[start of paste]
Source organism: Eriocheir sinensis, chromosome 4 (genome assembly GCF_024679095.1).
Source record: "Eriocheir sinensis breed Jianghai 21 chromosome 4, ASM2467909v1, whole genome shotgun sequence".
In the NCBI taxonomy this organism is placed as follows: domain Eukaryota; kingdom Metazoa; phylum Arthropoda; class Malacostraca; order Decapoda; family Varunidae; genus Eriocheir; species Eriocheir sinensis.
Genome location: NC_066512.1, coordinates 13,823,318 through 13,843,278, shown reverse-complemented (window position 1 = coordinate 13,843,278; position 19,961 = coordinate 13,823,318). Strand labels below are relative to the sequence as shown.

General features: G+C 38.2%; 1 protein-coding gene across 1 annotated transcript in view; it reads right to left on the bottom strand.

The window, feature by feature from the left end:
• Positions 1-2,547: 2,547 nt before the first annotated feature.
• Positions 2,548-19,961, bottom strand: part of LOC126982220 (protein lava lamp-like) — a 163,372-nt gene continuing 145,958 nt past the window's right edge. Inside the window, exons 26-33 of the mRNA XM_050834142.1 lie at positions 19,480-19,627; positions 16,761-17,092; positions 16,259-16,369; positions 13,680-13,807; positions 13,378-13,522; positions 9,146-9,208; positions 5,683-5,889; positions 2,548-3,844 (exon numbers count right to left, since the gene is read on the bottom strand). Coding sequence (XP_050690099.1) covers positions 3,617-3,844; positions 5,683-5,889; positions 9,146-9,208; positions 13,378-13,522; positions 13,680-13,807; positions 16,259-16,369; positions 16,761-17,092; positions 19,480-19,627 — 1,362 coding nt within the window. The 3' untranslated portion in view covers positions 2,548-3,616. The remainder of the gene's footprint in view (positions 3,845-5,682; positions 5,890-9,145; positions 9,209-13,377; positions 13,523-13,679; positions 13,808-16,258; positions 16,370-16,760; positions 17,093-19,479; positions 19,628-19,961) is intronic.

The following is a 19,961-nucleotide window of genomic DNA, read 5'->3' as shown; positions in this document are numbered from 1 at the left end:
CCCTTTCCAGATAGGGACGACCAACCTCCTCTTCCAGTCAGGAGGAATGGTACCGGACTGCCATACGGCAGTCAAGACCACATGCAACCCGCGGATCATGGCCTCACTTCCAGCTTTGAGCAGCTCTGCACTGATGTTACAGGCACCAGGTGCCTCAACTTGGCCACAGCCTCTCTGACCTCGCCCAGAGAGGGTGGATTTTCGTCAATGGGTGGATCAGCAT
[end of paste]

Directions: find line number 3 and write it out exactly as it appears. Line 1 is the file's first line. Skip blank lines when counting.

In the NCBI taxonomy this organism is placed as follows: domain Eukaryota; kingdom Metazoa; phylum Arthropoda; class Malacostraca; order Decapoda; family Varunidae; genus Eriocheir; species Eriocheir sinensis.